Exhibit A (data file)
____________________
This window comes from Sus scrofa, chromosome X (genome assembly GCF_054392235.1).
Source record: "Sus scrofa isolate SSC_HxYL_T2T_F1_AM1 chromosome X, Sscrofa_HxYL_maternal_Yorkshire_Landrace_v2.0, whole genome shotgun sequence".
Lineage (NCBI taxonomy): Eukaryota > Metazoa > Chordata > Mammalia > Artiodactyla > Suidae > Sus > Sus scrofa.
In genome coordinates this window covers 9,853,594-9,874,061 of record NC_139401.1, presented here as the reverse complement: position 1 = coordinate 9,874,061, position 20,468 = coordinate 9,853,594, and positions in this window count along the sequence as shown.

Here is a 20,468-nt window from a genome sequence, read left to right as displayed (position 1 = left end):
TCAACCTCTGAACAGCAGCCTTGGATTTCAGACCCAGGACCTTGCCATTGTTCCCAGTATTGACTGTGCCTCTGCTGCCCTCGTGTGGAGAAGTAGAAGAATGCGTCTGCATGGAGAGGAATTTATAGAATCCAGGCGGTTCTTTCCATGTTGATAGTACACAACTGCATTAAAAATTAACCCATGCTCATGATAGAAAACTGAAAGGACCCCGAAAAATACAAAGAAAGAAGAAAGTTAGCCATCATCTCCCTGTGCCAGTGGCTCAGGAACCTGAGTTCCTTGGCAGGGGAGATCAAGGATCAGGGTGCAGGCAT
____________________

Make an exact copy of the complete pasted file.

This window comes from Sus scrofa, chromosome X (genome assembly GCF_054392235.1).
Source record: "Sus scrofa isolate SSC_HxYL_T2T_F1_AM1 chromosome X, Sscrofa_HxYL_maternal_Yorkshire_Landrace_v2.0, whole genome shotgun sequence".
Lineage (NCBI taxonomy): Eukaryota > Metazoa > Chordata > Mammalia > Artiodactyla > Suidae > Sus > Sus scrofa.
In genome coordinates this window covers 9,853,594-9,874,061 of record NC_139401.1, presented here as the reverse complement: position 1 = coordinate 9,874,061, position 20,468 = coordinate 9,853,594, and positions in this window count along the sequence as shown.

Here is a 20,468-nt window from a genome sequence, read left to right as displayed (position 1 = left end):
TCAACCTCTGAACAGCAGCCTTGGATTTCAGACCCAGGACCTTGCCATTGTTCCCAGTATTGACTGTGCCTCTGCTGCCCTCGTGTGGAGAAGTAGAAGAATGCGTCTGCATGGAGAGGAATTTATAGAATCCAGGCGGTTCTTTCCATGTTGATAGTACACAACTGCATTAAAAATTAACCCATGCTCATGATAGAAAACTGAAAGGACCCCGAAAAATACAAAGAAAGAAGAAAGTTAGCCATCATCTCCCTGTGCCAGTGGCTCAGGAACCTGAGTTCCTTGGCAGGGGAGATCAAGGATCAGGGTGCAGGCAT